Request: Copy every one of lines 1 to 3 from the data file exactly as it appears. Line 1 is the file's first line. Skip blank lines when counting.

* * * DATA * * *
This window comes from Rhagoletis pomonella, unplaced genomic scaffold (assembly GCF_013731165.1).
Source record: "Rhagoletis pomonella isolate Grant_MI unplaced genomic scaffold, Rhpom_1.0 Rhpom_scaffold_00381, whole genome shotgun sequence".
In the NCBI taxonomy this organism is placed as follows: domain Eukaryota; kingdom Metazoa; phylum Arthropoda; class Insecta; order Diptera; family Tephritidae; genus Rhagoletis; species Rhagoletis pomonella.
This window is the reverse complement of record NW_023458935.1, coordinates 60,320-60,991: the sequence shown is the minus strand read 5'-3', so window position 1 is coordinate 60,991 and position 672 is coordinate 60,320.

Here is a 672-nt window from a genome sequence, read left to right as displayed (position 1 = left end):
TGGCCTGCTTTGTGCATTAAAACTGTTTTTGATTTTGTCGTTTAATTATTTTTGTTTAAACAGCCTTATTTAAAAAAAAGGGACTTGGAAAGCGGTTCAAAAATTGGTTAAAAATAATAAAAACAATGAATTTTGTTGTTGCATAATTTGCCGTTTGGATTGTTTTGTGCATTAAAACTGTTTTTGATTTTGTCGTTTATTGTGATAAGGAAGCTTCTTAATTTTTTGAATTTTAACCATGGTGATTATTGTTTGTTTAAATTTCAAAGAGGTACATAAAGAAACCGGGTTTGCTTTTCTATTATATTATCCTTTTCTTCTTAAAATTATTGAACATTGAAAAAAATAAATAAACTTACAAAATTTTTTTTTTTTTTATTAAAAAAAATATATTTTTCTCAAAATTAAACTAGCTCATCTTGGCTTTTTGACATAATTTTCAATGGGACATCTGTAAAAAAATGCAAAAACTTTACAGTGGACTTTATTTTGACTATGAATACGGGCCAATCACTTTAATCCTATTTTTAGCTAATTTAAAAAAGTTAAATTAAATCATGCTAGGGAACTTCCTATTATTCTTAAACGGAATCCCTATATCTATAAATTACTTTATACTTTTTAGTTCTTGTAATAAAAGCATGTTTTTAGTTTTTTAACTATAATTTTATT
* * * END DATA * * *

This window comes from Rhagoletis pomonella, unplaced genomic scaffold (assembly GCF_013731165.1).
Source record: "Rhagoletis pomonella isolate Grant_MI unplaced genomic scaffold, Rhpom_1.0 Rhpom_scaffold_00381, whole genome shotgun sequence".
In the NCBI taxonomy this organism is placed as follows: domain Eukaryota; kingdom Metazoa; phylum Arthropoda; class Insecta; order Diptera; family Tephritidae; genus Rhagoletis; species Rhagoletis pomonella.